A Backyard Poultry reader recently asked me why I use layer ration containing no animal by-products, when I have stated many times that chickens are not vegetarians and therefore require animal protein in their diet. The reason is simply that I don’t trust animal protein sources used in any commercial ration. I feed an all-vegetable based ration because my chickens roam pasture and orchard and get plenty of animal protein by eating lots of bugs, worms, and other small protein-laden critters. Chicken keepers whose flocks lack foraging opportunities must either provide animal protein in some form (such as purposely raising worms or grubs) or feed a ration containing animal protein.
So, can backyard hens carry salmonella? Certainly.
Are eggs from backyard hens likely to make you sick? Probably not, for all the above reasons and one more: Unless you acquired your chickens yesterday, your daily exposure to the microbes they carry has allowed you to develop an immunity of sorts. Compared to someone who never sees a chicken, you are therefore less likely to be affected by inadvertently swallowing the occasional bacteria.
Gail Damerow is the author of Storey’s Guide to Raising Chickens, The Chicken Health Handbook, Draft Horses and Mules, Fences for Pasture and Garden, The Perfect Pumpkin, Your Goats, and Your Chickens. She is a regular contributor to Backyard Poultry magazine and former editor of Rural Heritage magazine.
Gail and her husband operate a family farm in Tennessee where they raise chickens, guinea fowl, turkeys, rabbits, and dairy goats.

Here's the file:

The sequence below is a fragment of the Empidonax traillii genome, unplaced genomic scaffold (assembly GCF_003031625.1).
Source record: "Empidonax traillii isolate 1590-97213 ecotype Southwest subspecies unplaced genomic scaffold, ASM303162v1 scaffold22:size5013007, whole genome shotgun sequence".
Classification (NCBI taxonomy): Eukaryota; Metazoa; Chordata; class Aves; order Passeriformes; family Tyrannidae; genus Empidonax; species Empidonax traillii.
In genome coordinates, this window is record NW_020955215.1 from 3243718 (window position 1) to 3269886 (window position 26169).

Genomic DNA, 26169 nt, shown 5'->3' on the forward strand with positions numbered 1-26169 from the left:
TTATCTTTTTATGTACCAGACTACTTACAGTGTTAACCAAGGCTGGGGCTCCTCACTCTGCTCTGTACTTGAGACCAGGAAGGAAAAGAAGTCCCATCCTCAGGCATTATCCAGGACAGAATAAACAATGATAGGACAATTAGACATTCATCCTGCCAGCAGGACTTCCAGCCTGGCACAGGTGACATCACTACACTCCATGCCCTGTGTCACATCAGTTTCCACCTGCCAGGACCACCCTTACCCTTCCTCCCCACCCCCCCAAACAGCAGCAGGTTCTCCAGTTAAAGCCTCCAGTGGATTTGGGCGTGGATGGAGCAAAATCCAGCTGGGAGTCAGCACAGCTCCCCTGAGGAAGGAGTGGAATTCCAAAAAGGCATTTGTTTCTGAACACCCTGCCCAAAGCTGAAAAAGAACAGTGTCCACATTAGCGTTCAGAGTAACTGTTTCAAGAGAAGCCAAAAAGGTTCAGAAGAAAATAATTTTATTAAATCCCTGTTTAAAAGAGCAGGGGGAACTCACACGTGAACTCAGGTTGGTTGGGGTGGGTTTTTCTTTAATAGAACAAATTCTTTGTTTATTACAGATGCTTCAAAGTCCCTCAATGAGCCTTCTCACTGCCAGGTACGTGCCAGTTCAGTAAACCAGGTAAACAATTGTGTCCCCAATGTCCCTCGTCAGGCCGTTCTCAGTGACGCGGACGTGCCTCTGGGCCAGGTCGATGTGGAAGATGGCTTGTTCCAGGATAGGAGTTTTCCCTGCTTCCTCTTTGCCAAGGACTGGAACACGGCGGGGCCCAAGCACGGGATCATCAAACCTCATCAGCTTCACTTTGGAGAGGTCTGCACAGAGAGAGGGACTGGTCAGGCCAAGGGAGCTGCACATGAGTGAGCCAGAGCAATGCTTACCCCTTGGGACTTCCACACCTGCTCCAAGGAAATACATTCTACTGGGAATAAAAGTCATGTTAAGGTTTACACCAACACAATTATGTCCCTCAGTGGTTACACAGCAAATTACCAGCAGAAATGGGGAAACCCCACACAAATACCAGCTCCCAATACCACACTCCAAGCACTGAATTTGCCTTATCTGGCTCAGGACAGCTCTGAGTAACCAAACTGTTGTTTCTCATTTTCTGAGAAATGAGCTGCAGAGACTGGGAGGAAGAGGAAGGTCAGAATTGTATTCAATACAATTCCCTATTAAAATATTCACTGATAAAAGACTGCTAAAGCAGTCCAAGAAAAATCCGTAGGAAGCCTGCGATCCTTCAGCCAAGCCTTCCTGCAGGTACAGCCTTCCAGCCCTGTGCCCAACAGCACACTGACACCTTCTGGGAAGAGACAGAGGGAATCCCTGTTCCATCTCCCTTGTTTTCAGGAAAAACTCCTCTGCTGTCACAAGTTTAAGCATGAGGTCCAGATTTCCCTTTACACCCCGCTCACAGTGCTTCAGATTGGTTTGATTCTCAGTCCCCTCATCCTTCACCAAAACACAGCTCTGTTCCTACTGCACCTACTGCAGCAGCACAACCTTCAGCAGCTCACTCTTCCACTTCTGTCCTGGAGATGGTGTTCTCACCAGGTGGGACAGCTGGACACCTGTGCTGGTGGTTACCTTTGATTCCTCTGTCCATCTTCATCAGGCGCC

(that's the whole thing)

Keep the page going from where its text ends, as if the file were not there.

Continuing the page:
|Safe Egg Handling
By Lisa Jansen Mathews
At the center of safe egg handling is the natural protective coating on an egg, called the cuticle or bloom. It’s a water soluble, proteinous barrier that fills the thousands of microscopic pores in an egg’s shell. Without the cuticle, bacteria would get into the egg through the pores and moisture would evaporate from within the egg. So the answer to safe and fresh egg handling seems simple: Protect the cuticle and it will protect you.
Start by keeping nests scrupulously clean. Remove manure from the nest boxes when the henhouse is opened in the early morning to reduce the need for cleaning eggs. Use a nesting material that lends to easy manure removal. I find pine shavings easier than straw. All I need is a gloved hand and small bucket for daily manure removal. I also recommend raking the top of floor litter since clean chicken feet preserve a clean nest.
Furthermore, do not overpopulate your henhouse or nest boxes. Provide at least one
nest box for every four hens.
No matter how clean you keep the coop and nests, some eggs will get soiled. A small amount of moist manure may be removed with a paper towel. If the manure is dry, use a fine grit sandpaper or a brush; the cleaned egg will stay safe and fresh for weeks. Water is not always necessary, and will certainly remove the bloom. If you have to clean a shell with water, use the egg immediately. A severely soiled egg should be discarded (and measures taken to avoid more of the same in the future). When in doubt, heating an egg or egg dish to 160 degrees Fahrenheit will eliminate all possibility of danger.
Adapted from "A Clean Egg is a Safe Egg," April/May, 2008 Backyard Poultry